Fetal Alcohol Spectrum Disorder

HealthLinkBC File Number: 
38e
Last Updated: 
December 2017

What is Fetal Alcohol Spectrum Disorder?

Fetal Alcohol Spectrum Disorder (FASD) is a term used to describe a range of health and behavioural problems affecting babies whose mothers drank alcohol during pregnancy.

FASD is the leading known cause of developmental disability in children. It can include lifelong physical, learning and behavioural disabilities. Children with FASD have problems with hearing, speech and vision, learning, memory and coordination.

How much alcohol causes FASD?

There is no safe amount, safe time or safe type of alcohol during pregnancy. It is not known how much alcohol it takes to cause harm. Your baby’s brain and nervous system develop throughout your pregnancy.

All types of alcohol, including beer, wine, hard liquor, coolers and ciders, can harm your baby. Binge drinking, that is, drinking more than 3 standard drinks at any one time, and drinking throughout your pregnancy, are very harmful to your baby.

The potential to harm a developing baby is also influenced by the following factors:

  • The mother’s overall health and well-being
  • Alcohol drinking patterns such as binge drinking and heavy drinking
  • If illegal or street drugs, or medication are being used at the same time
  • Genetics and many other factors

For more information on pregnancy and alcohol use, see HealthLinkBC File #38d Pregnancy and Alcohol Use.

Does drinking during breastfeeding cause FASD?

No, drinking alcohol while breastfeeding does not cause FASD. However, your baby is exposed to a small amount of the alcohol that passes into breast milk when you drink. This can affect your baby's sleep-wake pattern, your milk letdown, the amount of milk your baby takes at feeding time and your baby’s behaviour.

It is best to avoid alcohol if you’re breastfeeding, but if you want to have an occasional drink, it does not mean you need to stop breastfeeding. Breastfeeding is important for the health and well being of both mothers and babies. If you choose to drink alcohol while breastfeeding, it is important that you plan around it. If you are going to have a drink, it is recommended that you feed your baby, and store milk, before you start drinking. How soon you can start breastfeeding again will depend on how many drinks you have had. Ideally, it is best to avoid breastfeeding for about 2 hours after drinking for each alcoholic beverage consumed. For example, if a woman has 2 alcoholic drinks, she should wait at least 4 hours before breastfeeding.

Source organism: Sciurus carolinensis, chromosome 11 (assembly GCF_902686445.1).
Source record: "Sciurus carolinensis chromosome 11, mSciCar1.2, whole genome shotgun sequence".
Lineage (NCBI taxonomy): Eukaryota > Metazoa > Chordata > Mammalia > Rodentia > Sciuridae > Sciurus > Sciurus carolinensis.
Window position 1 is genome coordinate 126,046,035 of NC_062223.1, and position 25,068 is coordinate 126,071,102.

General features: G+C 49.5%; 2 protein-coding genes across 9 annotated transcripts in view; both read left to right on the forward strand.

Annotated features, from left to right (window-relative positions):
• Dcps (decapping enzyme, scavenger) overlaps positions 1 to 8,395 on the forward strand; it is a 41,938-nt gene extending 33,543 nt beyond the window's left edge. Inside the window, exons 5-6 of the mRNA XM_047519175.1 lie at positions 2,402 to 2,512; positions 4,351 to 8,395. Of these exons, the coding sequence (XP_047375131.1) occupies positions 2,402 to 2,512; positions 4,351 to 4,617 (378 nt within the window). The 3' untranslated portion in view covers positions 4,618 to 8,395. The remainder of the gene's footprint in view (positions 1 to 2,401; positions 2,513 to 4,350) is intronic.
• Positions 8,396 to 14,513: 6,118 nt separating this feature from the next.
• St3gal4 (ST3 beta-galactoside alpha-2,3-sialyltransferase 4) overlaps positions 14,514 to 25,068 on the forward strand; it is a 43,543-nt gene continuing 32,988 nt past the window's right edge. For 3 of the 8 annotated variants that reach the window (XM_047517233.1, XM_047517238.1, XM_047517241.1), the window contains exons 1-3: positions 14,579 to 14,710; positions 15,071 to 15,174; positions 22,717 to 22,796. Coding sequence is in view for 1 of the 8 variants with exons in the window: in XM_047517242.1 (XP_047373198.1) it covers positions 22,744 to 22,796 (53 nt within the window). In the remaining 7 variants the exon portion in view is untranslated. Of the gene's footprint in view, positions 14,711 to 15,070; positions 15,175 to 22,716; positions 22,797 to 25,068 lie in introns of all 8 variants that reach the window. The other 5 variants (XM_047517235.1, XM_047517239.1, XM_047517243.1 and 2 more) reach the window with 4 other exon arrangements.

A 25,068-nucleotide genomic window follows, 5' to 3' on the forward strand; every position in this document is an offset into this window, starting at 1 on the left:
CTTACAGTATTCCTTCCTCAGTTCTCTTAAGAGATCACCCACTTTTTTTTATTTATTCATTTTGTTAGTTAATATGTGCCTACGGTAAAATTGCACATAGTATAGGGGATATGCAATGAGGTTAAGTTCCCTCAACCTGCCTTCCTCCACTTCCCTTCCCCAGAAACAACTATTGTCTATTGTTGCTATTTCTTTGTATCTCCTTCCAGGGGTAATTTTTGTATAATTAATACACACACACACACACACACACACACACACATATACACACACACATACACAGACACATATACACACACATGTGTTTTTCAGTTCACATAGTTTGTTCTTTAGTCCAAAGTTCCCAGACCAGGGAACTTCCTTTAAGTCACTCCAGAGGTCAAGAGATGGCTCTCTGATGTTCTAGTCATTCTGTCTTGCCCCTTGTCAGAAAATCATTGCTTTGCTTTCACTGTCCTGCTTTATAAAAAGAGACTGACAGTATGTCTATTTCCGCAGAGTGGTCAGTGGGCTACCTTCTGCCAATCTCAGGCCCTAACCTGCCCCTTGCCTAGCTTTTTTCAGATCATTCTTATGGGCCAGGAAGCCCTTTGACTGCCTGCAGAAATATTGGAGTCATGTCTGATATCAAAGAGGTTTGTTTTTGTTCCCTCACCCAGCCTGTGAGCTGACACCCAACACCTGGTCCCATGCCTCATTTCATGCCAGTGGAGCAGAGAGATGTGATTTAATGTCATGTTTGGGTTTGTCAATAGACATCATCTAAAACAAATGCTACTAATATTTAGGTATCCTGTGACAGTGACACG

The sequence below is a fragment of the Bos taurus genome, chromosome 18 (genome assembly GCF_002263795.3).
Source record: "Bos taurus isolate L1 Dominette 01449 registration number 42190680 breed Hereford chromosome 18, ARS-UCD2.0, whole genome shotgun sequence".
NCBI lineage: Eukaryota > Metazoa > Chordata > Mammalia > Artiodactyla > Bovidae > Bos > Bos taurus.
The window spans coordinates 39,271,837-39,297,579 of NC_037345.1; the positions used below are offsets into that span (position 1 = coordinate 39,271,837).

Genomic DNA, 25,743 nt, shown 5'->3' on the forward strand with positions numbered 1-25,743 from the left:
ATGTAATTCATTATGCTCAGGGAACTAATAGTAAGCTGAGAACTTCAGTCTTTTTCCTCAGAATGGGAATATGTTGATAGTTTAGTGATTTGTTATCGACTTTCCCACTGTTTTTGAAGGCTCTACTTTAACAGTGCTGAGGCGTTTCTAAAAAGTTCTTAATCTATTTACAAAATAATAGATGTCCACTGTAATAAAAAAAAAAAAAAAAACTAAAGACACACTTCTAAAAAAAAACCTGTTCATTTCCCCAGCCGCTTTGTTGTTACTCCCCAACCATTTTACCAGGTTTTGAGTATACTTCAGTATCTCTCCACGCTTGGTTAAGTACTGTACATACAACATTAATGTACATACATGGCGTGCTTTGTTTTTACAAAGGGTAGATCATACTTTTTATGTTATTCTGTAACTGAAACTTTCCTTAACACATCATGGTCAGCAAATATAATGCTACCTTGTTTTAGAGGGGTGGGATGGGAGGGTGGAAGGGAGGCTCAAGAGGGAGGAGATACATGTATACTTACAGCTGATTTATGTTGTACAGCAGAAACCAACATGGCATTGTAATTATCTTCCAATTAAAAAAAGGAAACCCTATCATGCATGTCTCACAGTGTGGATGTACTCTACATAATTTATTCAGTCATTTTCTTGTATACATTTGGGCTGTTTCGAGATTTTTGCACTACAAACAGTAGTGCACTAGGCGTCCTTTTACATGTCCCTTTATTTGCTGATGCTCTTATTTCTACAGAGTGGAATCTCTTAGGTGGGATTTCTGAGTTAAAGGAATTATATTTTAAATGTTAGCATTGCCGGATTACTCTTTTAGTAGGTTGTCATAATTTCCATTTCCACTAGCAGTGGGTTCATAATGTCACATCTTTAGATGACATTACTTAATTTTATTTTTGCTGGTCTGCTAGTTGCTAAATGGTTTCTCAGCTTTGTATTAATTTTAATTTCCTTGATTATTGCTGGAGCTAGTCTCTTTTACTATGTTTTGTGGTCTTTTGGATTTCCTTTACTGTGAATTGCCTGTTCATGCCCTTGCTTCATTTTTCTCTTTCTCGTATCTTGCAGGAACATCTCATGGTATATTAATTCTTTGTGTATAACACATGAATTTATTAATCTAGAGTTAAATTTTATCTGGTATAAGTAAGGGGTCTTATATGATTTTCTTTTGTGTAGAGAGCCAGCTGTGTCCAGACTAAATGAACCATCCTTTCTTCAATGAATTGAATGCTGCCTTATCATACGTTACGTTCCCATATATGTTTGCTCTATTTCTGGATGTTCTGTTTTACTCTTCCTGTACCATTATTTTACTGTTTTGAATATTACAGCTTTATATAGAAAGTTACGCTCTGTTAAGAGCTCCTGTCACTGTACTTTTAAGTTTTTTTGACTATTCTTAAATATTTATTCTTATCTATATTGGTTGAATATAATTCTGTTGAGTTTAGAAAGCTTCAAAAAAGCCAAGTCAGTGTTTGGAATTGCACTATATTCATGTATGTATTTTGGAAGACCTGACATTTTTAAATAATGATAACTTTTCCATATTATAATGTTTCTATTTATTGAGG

You can pump or express as needed to relieve any discomfort from engorgement, but “pumping and dumping" breast milk will not get rid of alcohol from breast milk faster. Only time allows the alcohol level in the breast milk to drop

When can FASD and other effects of alcohol be diagnosed?

FASD and related conditions are often diagnosed after a child has behavioral or learning problems.

Recognizing FASD early can give a person with FASD the best chance to reach his or her full potential. Early diagnosis and support in a safe and healthy family situation may help prevent future issues such as difficulty at school, mental health or other health concerns.

Where can families and caregivers go for help?

Community resources in your regional health authority, such as child development programs, may help support families and children. Examples of available services include:

  • Key Workers - helps families understand FASD by providing information and connecting them to support services
  • Parent Support - includes mentoring, offering support groups, and FASD training for parents and grandparents

Some communities have additional support services and groups for mothers and their children with FASD.

For more information on these and other local programs and services in your area, visit Fetal Alcohol Spectrum Disorder (FASD) at www2.gov.bc.ca/gov/content/health/managing-your-health/healthy-women-children/child-behaviour-development/special-needs/fetal-alcohol-spectrum-disorder-fasd.

For contact information to your local public health unit and to find services that are available in your area visit the HealthLink BC Services and Resources Directory at www.healthlinkbc.ca/services-and-resources/find-services or call 8-1-1. When you call the public health unit ask for a public health nurse.

For More Information

HealthyFamilies BC

HealthyFamilies BC provides pregnant and expecting parents information about FASD and the risks and health effects of drinking alcohol in pregnancy.
www.healthyfamiliesbc.ca/parenting

Canadian FASD Research Network (CanFASD) FASD Fact Sheet
https://canfasd.ca/media/fasd-fact-sheet/

Is it an emergency?

If you or someone in your care has chest pains, difficulty breathing, or severe bleeding, it could be a life-threatening emergency. Call 9-1-1 or the local emergency number immediately.
If you are concerned about a possible poisoning or exposure to a toxic substance, call Poison Control now at 1-800-567-8911.

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